After my research on social control and illicit drug use had been funded by the DAC in 1973, the question of placing limits on my inquiry became far more pressing. What would be the result of reporting that some people were able to control their heroin use? Might this statement lead certain individuals to try heroin who would not otherwise have done so and who might not be able to handle it?
    By 1974 Jacobson had returned to graduate school, and Wayne M. Harding had become my associate in this enterprise. We pondered these painful questions earnestly. Neither of us could accept at face value the time-honored maxim, "The truth will set you free." Both of us remembered the LSD explosion of the mid- 1960s, caused partly by the publicity given by professionals and the media to the use of LSD. At first, when we had difficulty in locating people who used heroin occasionally, we felt little concern because it looked as though such use might be insignificant. But when it became clear that there were many such users, we realized that this finding had to come to public attention. Indeed, during the course of our work, other investigators, notably Leon G. Hunt (Hunt & Chambers 1976) and Peter G. Bourne (Bourne, Hunt & Vogt 1975), began to refer to the occasional use of heroin as a stable pattern of use.
    At this point the frequency with which I was asked if I was "for" unrestricted heroin use began to bother me. The question not only revealed a misunderstanding of my position on drugs but also showed that it would be an uphill struggle to present effectively any way of dealing with heroin use that did not demand total abstinence. It is my firm conviction, however, that our findings must be reported and explained and that the possibilities they reveal for controlling drug use should be put forward as a scientifically practical way of preventing drug abuse.
    It was not an easy task to choose material from so many years' work that would do justice to the project and at the same time preserve readability. For example, it seemed felicitous to place in an appendix the review of the previous literature which demonstrates that many other workers had been aware of the kinds of people I studied but had not found a conceptual framework in which to put their findings. The literature review contains valuable and convincing material as to the historical existence of controlled users, but including it in the body of the book seemed to interfere with the flow of the presentation of the project .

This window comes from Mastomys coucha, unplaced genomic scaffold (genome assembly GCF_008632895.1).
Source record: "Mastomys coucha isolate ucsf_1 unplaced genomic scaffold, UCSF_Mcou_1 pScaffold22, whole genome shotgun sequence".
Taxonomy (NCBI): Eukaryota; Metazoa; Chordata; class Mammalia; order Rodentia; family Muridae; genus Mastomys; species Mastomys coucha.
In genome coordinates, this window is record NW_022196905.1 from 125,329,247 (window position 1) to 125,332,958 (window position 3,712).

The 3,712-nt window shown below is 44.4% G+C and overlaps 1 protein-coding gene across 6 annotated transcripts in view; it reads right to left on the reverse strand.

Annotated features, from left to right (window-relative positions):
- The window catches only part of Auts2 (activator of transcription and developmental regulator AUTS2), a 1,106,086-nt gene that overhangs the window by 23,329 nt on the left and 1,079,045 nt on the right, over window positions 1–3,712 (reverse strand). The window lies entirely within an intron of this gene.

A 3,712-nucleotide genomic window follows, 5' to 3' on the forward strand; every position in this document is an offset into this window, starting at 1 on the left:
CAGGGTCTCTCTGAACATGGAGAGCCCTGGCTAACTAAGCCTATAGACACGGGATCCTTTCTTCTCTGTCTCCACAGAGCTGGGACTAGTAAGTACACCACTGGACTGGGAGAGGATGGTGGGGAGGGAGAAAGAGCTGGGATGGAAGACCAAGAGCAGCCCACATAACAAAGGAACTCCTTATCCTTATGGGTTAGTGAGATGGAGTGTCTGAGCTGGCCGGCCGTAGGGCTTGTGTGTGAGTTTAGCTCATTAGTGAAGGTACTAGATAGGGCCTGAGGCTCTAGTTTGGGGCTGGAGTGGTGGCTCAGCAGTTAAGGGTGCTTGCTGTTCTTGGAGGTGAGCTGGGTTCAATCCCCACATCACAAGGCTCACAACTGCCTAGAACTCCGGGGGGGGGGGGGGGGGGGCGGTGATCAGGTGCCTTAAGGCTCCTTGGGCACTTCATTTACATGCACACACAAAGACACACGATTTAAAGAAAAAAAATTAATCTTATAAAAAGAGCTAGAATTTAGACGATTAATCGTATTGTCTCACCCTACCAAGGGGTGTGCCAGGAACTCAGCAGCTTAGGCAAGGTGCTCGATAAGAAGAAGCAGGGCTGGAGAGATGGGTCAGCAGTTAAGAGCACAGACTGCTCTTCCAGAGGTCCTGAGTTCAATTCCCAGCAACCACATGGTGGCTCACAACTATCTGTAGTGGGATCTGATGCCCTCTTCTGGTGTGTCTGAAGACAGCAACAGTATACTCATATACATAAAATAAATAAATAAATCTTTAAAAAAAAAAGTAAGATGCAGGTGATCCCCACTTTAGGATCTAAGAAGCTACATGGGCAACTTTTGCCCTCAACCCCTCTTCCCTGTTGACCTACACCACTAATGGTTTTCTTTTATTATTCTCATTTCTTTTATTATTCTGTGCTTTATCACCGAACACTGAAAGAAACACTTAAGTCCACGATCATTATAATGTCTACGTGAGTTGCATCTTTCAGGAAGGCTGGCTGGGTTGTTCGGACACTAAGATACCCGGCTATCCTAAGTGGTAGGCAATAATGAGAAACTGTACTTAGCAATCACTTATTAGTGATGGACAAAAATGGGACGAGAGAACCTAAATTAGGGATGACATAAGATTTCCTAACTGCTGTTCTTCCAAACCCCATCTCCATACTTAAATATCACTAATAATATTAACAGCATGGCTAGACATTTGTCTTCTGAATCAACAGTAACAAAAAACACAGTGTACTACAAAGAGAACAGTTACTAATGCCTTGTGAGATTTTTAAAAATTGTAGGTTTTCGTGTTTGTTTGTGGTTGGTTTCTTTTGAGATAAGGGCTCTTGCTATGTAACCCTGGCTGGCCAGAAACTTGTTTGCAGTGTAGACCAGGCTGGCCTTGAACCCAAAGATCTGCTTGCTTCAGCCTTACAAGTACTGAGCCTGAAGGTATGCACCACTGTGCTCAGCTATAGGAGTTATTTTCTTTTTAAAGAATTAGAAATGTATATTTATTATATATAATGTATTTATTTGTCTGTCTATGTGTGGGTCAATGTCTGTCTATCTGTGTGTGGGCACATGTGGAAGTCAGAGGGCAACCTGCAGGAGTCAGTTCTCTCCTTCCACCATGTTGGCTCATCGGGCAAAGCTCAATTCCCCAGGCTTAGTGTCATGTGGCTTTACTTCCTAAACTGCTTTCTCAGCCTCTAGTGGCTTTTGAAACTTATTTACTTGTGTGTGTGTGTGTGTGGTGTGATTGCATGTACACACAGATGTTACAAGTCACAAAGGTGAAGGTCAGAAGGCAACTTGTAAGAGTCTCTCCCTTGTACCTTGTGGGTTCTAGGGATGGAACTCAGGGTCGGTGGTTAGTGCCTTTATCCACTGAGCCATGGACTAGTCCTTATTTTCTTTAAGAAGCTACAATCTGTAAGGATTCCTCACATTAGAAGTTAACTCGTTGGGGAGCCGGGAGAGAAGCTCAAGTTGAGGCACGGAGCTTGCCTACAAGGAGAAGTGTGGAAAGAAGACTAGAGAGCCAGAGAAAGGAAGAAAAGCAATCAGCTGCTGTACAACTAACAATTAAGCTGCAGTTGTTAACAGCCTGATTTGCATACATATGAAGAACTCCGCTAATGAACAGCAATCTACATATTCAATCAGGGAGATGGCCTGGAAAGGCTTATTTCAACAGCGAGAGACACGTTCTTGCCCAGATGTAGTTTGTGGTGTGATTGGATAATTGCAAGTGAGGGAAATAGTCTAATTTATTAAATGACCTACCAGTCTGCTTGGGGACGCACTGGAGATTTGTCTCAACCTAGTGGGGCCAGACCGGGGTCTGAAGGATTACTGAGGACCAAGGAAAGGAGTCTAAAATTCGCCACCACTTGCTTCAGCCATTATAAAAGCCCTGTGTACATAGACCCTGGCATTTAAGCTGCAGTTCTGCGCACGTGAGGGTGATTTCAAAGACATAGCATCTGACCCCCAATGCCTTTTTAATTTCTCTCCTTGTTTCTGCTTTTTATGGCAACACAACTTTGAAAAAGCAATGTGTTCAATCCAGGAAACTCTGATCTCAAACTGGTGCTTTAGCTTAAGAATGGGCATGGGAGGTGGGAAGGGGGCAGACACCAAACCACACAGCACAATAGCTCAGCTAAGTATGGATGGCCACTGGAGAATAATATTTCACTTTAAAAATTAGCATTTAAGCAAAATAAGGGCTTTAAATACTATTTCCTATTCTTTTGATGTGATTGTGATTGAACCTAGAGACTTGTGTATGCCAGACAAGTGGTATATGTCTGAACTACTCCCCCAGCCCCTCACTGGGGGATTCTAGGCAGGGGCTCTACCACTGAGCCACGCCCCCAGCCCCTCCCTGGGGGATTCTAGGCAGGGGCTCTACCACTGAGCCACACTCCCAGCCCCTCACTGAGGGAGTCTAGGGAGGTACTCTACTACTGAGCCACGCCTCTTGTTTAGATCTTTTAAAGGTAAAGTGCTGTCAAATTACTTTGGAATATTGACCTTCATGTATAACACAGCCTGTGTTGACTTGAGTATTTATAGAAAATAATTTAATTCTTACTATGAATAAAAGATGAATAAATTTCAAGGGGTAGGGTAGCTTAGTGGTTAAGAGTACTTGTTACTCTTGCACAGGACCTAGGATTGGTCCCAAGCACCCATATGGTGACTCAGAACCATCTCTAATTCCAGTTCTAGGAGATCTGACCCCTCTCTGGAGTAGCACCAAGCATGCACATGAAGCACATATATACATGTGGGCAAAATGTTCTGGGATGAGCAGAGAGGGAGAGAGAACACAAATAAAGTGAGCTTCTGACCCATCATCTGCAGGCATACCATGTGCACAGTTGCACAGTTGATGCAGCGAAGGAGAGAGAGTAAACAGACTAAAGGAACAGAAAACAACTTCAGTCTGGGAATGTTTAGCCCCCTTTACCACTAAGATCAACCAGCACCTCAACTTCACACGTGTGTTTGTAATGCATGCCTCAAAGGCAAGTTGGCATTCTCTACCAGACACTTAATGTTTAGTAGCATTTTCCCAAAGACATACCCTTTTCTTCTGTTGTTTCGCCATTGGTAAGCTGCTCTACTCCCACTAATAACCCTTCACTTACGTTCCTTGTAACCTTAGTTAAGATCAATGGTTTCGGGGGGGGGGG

As the book stands now, this personal account of how the project developed is followed by a review of the background from which the conceptual framework of the project was derived (chapter 1).
    Chapter 2 attacks the ambiguous terminology responsible for much of the confusion surrounding discussions of intoxicant use. Then the methodology of the research and the data it produced are presented from an objective and quantitative point of view. The next two chapters (4 and 5) translate those hard figures into the subjective data by quoting extensively from the interviews. These two chapters describe qualitatively how the subjects managed to live with and maintain their controlled use of intoxicants. The subjects' own voices emerge to answer questions about use in purely human terms and at the same time indicate how such subjective research data could be translated into numbers.
    One factor that has hampered the appreciation and understanding of the interaction between the individual's personality and his or her larger and more circumscribed milieu—that is, the physical and social setting in which the use takes place—has been the ambiguity in psychoanalytic theory. Chapter 6 addresses that problem and shows how a psychodynamic personality theory can encompass both set and setting variables. The problem of developing social policies which can distinguish use from misuse and develop effective formal social controls to interact with the informal control mechanisms discovered by this research, as well as recommendations for treatment and further research, make up the last chapter.
Chapter 1